David Barton, author of The Myth of Separation: What is the Correct Relationship Between Church and State?, uses ‘myth’ in the first sense of the word — that church state separationism is a false story of the origins and meaning of constitution and the religion clauses. But in fact, the story of the ‘prayer-meeting convention’ is a myth. It is a false story of the proceedings — an easily and embarrassingly demonstrable falsehood.
Also, the notion of “Christian America” that underlies this false story is a ‘world-view myth.’ The notion that our nation was founded primarily and directly upon the Christian religion as a specifically Christian nation is used by some Christians to rationalize a particular view of how (fundamentalist/evangelical) Christianity and civil government should relate in the United States. It justifies the preservation or pursuit of a socially and governmentally privileged position for (fundamentalist/ evangelical) Christianity over other religions and over those who may claim to hold to no religion at all.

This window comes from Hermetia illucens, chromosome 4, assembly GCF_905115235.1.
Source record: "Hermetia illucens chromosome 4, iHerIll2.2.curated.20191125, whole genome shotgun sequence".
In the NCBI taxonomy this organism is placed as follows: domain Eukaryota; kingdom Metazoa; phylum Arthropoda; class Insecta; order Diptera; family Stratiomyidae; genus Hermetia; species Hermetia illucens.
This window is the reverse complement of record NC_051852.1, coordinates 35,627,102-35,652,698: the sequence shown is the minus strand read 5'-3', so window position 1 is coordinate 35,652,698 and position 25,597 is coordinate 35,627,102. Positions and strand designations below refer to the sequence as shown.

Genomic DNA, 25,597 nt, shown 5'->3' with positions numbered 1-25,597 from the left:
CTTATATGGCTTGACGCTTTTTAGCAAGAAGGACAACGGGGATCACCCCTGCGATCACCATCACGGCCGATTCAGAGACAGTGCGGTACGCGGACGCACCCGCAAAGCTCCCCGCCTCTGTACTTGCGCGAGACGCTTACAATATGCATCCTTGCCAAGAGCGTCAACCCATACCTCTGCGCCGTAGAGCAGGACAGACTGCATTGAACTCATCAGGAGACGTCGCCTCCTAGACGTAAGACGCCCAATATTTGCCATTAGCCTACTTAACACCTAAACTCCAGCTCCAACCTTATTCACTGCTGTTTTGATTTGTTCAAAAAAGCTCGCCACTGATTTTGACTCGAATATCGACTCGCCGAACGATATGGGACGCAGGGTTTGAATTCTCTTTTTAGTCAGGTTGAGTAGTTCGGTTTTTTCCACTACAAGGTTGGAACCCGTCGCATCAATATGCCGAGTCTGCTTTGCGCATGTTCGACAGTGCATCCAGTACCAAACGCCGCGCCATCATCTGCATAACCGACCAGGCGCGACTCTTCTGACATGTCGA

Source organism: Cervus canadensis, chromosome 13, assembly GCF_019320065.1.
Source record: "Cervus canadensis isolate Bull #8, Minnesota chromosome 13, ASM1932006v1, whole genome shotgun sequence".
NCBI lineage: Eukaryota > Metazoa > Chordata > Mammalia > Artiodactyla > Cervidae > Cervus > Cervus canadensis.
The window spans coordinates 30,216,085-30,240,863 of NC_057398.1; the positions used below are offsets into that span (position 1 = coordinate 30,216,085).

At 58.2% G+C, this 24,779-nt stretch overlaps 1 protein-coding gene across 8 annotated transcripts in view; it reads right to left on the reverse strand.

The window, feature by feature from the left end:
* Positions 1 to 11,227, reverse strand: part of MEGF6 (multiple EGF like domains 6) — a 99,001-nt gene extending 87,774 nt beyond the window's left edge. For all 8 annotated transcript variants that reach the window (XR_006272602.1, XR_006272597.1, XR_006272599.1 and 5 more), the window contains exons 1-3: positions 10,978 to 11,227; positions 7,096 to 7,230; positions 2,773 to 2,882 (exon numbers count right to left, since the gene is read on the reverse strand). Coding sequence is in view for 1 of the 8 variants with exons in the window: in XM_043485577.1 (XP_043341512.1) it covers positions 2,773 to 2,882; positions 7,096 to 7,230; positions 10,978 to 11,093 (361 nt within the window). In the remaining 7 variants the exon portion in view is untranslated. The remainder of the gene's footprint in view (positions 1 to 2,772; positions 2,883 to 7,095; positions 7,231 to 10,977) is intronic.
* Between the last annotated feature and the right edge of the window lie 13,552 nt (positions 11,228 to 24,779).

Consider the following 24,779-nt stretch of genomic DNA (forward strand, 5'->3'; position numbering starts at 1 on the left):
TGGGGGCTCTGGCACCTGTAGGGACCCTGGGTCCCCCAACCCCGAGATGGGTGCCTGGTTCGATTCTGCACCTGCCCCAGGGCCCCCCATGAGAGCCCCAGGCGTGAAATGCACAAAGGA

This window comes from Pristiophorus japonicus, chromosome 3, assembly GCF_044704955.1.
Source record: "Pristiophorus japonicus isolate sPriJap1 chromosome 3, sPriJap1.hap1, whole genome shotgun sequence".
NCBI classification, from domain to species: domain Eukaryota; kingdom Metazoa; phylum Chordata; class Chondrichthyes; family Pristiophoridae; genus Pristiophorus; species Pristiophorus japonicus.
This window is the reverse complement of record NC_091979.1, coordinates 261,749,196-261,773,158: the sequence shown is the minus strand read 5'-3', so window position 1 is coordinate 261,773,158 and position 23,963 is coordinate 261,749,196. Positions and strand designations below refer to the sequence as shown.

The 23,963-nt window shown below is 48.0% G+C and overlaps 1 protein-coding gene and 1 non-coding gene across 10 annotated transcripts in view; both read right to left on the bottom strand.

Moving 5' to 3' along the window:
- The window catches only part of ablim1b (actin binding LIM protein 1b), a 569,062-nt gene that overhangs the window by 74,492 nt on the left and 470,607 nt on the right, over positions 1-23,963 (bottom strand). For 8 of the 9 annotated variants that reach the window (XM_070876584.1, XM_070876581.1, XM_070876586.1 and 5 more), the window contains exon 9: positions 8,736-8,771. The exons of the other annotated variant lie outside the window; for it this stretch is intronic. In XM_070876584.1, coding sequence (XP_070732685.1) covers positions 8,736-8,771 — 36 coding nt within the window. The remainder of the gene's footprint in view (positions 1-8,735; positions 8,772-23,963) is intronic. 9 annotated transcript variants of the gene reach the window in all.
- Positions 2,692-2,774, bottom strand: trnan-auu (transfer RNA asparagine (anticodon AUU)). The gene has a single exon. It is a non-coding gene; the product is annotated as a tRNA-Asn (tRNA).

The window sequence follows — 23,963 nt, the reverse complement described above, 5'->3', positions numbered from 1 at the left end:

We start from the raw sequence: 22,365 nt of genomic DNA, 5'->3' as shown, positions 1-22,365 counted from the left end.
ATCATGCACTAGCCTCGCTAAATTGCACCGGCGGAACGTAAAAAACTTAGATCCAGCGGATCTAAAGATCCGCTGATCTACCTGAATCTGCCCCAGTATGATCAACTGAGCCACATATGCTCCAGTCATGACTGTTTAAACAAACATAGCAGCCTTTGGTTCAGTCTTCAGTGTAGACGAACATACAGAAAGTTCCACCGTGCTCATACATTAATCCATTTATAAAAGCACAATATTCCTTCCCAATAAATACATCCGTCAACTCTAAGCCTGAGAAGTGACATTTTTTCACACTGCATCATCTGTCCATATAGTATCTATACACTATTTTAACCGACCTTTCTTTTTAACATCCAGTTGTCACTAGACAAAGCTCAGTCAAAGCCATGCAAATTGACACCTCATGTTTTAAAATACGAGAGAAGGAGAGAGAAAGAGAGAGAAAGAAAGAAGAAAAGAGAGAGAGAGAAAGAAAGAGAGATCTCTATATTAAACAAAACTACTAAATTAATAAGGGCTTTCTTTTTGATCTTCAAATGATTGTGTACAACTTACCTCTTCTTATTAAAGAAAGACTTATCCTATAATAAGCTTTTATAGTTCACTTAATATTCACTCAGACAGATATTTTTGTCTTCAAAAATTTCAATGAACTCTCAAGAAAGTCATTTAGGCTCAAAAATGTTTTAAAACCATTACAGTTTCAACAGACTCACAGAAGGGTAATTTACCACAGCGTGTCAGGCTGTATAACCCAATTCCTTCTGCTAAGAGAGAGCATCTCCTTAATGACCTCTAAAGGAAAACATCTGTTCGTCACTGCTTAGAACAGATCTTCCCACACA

It cannot be denied that the Christian religion, through its theological teachings and cultural/social influence, had a significant personal influence on the delegates of the constitutional convention. Yet, it is difficult for modern Americans to recapture the religious spirit of the country’s great early leaders… because these brilliant men, surely the most capable generation of statesmen ever to appear in America, were at once genuinely religious but not specifically Christian. Virtually all these great men had a profound belief in “the Supreme Judge of the world” and in “the protection of Divine Providence,” to use the words of the Declaration of Independence. Yet only a few believed in the orthodox teachings of traditional Christianity. (Noll, Hatch, and Marsden, In Search of Christian America, 72)